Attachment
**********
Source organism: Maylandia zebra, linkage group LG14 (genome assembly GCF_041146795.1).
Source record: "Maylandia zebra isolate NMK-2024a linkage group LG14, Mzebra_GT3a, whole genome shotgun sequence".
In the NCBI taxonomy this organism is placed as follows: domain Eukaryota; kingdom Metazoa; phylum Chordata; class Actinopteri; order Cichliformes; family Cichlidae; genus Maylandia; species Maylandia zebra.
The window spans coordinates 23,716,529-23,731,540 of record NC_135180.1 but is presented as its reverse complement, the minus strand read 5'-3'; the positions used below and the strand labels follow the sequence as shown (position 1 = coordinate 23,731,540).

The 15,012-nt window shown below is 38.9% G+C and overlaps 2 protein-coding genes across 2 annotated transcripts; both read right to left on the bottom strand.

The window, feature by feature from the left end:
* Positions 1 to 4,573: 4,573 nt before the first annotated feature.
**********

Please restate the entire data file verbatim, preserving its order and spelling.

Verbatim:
Source organism: Maylandia zebra, linkage group LG14 (genome assembly GCF_041146795.1).
Source record: "Maylandia zebra isolate NMK-2024a linkage group LG14, Mzebra_GT3a, whole genome shotgun sequence".
In the NCBI taxonomy this organism is placed as follows: domain Eukaryota; kingdom Metazoa; phylum Chordata; class Actinopteri; order Cichliformes; family Cichlidae; genus Maylandia; species Maylandia zebra.
The window spans coordinates 23,716,529-23,731,540 of record NC_135180.1 but is presented as its reverse complement, the minus strand read 5'-3'; the positions used below and the strand labels follow the sequence as shown (position 1 = coordinate 23,731,540).

The 15,012-nt window shown below is 38.9% G+C and overlaps 2 protein-coding genes across 2 annotated transcripts; both read right to left on the bottom strand.

The window, feature by feature from the left end:
* Positions 1 to 4,573: 4,573 nt before the first annotated feature.